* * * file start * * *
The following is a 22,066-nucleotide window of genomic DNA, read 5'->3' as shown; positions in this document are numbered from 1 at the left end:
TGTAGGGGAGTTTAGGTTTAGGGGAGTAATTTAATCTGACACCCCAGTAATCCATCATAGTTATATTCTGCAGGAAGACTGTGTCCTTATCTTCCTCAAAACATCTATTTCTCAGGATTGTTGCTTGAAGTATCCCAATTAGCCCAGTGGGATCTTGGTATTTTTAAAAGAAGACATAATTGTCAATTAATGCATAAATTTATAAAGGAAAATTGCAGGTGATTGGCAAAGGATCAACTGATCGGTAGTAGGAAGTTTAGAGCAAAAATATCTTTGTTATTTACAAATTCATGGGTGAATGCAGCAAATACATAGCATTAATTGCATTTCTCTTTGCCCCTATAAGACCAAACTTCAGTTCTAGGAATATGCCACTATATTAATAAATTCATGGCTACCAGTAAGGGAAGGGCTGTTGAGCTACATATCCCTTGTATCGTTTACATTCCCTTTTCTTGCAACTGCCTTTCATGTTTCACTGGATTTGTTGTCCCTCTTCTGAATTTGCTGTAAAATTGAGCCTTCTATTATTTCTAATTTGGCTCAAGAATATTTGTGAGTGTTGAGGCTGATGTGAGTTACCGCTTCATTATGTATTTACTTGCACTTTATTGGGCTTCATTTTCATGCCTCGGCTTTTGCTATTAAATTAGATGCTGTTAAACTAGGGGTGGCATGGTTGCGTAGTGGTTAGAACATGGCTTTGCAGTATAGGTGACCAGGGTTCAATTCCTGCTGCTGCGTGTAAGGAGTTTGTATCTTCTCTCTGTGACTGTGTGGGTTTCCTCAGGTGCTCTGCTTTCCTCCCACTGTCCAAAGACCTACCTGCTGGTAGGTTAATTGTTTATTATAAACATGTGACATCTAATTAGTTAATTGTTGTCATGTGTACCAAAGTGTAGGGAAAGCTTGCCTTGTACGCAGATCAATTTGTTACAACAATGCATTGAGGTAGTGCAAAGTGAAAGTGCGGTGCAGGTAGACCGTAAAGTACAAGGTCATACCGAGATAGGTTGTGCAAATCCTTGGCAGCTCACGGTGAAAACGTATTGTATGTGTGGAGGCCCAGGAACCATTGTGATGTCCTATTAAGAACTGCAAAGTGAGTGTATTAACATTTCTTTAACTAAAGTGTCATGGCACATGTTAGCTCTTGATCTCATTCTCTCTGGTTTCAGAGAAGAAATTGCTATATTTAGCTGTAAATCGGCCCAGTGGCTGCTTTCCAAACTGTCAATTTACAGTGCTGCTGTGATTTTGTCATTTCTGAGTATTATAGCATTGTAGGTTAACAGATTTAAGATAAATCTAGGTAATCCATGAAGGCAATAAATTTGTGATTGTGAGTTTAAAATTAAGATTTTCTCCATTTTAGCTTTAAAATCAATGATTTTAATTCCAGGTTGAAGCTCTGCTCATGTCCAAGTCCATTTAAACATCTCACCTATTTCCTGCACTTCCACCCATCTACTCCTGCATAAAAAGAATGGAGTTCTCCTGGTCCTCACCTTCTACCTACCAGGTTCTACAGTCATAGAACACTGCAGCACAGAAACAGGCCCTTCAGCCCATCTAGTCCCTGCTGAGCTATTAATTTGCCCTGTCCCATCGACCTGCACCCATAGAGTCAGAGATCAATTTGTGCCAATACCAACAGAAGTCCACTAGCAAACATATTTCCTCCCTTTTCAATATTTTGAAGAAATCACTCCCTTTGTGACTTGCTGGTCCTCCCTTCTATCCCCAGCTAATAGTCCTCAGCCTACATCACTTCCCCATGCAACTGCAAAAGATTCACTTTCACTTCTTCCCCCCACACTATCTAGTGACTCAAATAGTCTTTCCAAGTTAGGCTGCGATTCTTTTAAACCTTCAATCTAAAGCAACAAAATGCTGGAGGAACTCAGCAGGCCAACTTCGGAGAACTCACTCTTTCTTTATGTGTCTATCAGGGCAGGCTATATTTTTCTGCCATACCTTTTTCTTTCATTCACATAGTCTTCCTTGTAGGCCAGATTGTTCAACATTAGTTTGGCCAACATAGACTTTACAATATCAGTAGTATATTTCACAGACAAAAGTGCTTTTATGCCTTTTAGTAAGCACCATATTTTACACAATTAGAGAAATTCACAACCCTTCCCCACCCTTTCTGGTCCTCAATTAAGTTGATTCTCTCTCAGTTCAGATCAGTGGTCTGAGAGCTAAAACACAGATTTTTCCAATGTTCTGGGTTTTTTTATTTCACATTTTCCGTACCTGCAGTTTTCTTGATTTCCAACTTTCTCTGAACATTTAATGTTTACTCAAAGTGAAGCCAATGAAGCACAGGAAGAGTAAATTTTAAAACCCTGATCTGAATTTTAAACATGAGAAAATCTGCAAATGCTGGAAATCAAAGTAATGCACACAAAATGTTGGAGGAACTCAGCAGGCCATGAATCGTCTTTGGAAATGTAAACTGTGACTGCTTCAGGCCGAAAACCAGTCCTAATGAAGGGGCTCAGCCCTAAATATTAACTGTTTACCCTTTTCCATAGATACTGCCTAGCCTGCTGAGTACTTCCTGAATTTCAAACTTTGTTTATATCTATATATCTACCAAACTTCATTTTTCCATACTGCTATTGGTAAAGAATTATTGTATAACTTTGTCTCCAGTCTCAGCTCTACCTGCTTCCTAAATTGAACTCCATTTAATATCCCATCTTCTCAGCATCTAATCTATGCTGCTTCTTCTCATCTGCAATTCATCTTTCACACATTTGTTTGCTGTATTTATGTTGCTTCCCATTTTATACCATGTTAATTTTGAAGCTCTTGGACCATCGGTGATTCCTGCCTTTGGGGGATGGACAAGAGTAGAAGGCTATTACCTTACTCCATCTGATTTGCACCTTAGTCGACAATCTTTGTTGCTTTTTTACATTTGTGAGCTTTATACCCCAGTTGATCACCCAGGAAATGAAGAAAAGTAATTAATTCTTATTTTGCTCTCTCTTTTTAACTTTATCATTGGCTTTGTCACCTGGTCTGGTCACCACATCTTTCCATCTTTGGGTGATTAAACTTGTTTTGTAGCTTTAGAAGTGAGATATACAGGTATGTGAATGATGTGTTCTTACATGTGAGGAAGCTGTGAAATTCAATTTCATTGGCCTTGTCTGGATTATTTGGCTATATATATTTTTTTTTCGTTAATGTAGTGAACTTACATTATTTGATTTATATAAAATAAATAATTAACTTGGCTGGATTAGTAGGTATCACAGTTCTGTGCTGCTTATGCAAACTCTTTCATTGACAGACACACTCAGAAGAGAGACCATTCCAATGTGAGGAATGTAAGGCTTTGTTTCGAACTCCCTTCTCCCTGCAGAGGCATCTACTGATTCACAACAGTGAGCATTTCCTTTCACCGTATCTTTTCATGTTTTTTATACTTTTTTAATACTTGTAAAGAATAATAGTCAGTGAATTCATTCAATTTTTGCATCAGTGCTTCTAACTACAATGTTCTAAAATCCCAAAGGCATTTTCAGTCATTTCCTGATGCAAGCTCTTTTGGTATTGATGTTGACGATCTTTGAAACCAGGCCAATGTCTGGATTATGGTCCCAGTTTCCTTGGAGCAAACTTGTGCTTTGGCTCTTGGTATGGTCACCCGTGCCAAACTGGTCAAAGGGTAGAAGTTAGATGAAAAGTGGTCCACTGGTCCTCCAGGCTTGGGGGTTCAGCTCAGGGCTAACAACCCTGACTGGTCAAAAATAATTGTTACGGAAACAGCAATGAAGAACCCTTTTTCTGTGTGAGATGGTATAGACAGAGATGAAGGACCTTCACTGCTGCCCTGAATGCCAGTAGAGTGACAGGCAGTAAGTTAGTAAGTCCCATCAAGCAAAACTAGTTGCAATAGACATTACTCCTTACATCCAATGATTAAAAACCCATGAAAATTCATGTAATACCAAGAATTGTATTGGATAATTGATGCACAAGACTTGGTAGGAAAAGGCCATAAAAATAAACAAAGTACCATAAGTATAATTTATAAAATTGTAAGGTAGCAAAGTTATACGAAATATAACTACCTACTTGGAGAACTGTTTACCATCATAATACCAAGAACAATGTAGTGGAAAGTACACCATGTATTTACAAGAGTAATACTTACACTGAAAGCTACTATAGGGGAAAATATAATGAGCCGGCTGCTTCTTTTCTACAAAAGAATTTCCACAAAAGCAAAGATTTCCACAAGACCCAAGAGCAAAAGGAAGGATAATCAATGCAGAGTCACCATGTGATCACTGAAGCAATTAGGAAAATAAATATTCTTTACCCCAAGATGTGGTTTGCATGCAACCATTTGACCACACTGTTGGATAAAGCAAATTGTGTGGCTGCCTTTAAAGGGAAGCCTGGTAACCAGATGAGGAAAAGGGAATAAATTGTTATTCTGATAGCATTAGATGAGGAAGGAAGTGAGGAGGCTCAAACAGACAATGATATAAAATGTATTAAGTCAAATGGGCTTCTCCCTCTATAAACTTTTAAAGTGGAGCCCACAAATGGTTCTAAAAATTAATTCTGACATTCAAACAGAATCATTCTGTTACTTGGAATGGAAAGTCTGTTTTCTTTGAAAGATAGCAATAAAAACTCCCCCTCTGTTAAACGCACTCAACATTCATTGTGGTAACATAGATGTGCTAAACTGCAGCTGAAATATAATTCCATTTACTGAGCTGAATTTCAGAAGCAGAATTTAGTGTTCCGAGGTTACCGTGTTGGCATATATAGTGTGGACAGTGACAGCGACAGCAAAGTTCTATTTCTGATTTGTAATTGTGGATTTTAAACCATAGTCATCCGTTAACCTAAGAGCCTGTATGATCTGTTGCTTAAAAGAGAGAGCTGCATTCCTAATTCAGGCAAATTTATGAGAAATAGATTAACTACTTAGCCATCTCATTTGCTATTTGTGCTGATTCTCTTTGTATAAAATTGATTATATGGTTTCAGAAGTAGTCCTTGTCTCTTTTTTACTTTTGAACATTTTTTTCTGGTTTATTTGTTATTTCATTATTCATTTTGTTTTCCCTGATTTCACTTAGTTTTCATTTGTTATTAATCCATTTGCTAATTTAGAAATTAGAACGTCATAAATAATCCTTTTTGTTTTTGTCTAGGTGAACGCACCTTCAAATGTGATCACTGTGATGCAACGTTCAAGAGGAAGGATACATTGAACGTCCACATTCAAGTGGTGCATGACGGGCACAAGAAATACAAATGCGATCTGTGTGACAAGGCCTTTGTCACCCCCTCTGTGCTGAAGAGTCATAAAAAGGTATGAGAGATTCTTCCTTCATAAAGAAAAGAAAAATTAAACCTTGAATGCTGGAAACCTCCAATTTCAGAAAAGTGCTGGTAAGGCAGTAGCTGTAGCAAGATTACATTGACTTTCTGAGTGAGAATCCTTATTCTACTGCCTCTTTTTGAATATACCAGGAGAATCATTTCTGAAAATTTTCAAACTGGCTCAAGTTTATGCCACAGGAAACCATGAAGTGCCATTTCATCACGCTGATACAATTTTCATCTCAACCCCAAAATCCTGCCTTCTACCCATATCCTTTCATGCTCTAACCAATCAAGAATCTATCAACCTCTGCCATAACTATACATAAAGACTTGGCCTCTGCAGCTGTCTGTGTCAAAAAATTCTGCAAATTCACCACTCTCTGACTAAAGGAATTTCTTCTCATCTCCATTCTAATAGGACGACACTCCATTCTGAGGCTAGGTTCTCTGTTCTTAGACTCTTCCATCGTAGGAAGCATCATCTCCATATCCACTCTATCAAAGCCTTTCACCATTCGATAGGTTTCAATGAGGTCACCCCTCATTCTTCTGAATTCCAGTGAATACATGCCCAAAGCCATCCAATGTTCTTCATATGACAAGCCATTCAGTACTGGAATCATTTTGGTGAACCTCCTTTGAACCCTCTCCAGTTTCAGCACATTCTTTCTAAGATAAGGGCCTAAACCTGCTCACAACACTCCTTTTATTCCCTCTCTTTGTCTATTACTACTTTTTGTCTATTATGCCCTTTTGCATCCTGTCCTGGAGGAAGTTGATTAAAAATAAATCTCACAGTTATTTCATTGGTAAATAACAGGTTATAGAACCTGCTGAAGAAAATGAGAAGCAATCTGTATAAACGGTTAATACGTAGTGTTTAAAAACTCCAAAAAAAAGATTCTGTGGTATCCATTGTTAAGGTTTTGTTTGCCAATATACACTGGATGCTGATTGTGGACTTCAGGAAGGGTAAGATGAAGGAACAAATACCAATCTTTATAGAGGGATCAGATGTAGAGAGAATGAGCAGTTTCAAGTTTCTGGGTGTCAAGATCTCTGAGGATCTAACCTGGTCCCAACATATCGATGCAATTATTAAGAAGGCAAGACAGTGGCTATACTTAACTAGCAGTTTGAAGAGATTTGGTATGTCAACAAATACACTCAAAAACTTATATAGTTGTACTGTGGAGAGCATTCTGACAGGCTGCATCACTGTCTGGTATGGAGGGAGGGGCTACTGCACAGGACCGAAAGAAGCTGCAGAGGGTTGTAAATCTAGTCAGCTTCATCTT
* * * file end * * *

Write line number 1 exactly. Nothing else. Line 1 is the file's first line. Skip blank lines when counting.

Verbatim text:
The following is a 22,066-nucleotide window of genomic DNA, read 5'->3' as shown; positions in this document are numbered from 1 at the left end: